Reflections on the Resurrection, 2008

Reflections on the Resurrection

Because of its [esvbible reference=”John 19:14″ header=”on” format=”tooltip”]proximity to the Jewish Passover[/esvbible], we observe and celebrate the death, burrial and resurrection of our Lord and Savior on a sure, if not exactly fixed, spot on the calendar. Even [esvbible reference=”Mark 16:9″ header=”on” format=”tooltip”]the day of the week[/esvbible] of Christ’s resurrection is explicitly revealed to us in sacred Scriptures. Isn’t it ironic that, instead of Easter, most in America give far more attention and money to the “observance” and “celebration” of Christmas, a sure event in history, yet which has no sure anchor on the calendar. I am glad that God has seen fit to have it thus. I do not believe it is a coincidence that it turned out that way, for the Resurrection of Jesus is far more important than his birth. Wise Solomon told us – and he ought to know, from bitter experience – that [esvbible reference=”Ecclesiastes 7:8″ header=”on” format=”tooltip”]the finish line is far more important than the starting blocks[/esvbible]. Now I know that it is impossible to finish something that never had a beginning, but the point is that many things get started that end badly, or are never finished at all. [esvbible reference=”Hebrews 12:2″ header=”on” format=”tooltip”]Jesus finished well[/esvbible].

You can say what you want about the Easter egg rising out of pagan roots. I see nothing wrong with [esvbible reference=”2 Corinthians 10:5″ header=”on” format=”tooltip”]”stealing” the enemy’s symbols and redeeming them for our own purposes[/esvbible]. Say what you want; the egg is the perfect illustration for new life. As a kid my cousins and I would hunt those eggs as many times as we could get the adults to hide them. By the time we were finished most of the color was worn off of the ones we could find. We always left a few behind for the dog later in the day, and the mower later in the week. Pagan as it all may have been, I don’t remember an Easter when the grown-ups didn’t remind us of Jesus’ rising from the grave early on that first Easter morning, conquering over sin and death. We knew what Easter was all about. Our kids are grown now and have children of their own. This year I can’t wait to hide ’em as many times as they want us to, and I can’t wait to tell them about my marvelous Savior who rose from the grave on Easter morning, and [esvbible reference=”Romans 8:11″ header=”on” format=”tooltip”]will raise all who are his on the last day[/esvbible].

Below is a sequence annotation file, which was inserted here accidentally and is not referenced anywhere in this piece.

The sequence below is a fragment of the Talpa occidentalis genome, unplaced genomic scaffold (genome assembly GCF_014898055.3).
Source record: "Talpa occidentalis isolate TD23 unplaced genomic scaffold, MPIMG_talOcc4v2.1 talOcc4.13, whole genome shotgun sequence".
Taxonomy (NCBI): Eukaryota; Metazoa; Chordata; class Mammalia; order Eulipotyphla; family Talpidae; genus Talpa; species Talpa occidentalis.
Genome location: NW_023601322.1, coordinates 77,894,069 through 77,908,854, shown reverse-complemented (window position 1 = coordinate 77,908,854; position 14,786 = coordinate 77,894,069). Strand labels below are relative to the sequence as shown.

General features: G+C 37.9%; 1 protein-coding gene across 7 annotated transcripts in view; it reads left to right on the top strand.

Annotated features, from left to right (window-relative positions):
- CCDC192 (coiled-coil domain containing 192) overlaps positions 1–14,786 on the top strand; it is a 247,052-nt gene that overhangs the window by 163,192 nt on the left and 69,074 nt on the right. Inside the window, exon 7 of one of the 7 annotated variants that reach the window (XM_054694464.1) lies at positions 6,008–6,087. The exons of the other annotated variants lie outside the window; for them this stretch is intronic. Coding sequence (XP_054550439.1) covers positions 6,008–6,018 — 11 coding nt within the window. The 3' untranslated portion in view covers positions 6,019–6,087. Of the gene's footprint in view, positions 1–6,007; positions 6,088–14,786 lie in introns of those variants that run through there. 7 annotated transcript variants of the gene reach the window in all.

I especially appreciate the happy Providence of the confluence of Easter and the vernal equinox, commonly known as spring time. I hate winter (There, I’ve said it.) with all of its uncertainty of bluster and bite. Most who say they love the winter don’t have to work in it. Even here in Oklahoma it is all I can do to endure the winter months. Maybe it is worse for me because I work mostly at night, and I hate the darkness just as much as winter. Maybe it is worse here because we will have a few nice days followed by a few miserable days, and then you start the cycle all over again, continuing with general uncertainty from Christmas till Easter. This winter has been especially hard, with a massive state-wide ice storm in December which left very few trees without significant damage. Many trees were beyond help and had to be cut down. We finally decided to cut down four large Pines and one huge Sycamore. New trees can be planted to replace the old, however. This winter took something from me far more important than a few Pine trees. Last month the winter of this mortal world took my Mom. So the coming of this Spring has been so much the picture of Easter to me: New Life, Colorful and Fragrant, coming from (seeming) dead, cold and gray; bringing heartache, depression, misery and dispair. That is what Jesus did when he [esvbible reference=”2 Corinthians 5:17, 1 Corinthians 15:51-57″ header=”on” format=”tooltip”]rose from the grave[/esvbible].